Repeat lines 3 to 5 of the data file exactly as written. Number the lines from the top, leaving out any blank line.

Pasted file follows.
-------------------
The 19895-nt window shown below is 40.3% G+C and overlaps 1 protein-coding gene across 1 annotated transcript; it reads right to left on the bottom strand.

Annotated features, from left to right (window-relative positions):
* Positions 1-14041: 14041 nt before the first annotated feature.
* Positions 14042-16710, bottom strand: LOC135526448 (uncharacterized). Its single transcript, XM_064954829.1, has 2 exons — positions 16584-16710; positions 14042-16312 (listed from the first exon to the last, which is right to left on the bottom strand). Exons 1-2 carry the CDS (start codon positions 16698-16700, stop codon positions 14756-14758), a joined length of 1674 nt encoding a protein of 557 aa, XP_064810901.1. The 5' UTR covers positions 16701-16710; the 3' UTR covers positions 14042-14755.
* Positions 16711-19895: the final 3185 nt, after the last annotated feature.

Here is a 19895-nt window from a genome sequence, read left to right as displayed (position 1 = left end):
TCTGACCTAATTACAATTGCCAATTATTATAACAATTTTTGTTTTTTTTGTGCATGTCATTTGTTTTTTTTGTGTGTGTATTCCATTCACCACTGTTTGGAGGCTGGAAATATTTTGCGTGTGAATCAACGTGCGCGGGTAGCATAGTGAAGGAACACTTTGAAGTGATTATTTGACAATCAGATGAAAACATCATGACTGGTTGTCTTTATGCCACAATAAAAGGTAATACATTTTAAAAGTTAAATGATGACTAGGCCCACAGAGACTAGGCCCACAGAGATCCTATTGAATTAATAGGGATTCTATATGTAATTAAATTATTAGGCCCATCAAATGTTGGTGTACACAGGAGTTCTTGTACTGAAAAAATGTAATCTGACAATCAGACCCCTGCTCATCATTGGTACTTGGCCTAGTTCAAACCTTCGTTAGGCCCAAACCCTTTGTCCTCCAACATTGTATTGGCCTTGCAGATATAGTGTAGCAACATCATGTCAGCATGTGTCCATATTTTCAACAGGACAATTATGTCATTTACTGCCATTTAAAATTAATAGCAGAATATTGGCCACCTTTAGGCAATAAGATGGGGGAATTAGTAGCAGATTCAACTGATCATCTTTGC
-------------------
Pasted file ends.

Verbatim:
* Positions 1-14041: 14041 nt before the first annotated feature.
* Positions 14042-16710, bottom strand: LOC135526448 (uncharacterized). Its single transcript, XM_064954829.1, has 2 exons — positions 16584-16710; positions 14042-16312 (listed from the first exon to the last, which is right to left on the bottom strand). Exons 1-2 carry the CDS (start codon positions 16698-16700, stop codon positions 14756-14758), a joined length of 1674 nt encoding a protein of 557 aa, XP_064810901.1. The 5' UTR covers positions 16701-16710; the 3' UTR covers positions 14042-14755.
* Positions 16711-19895: the final 3185 nt, after the last annotated feature.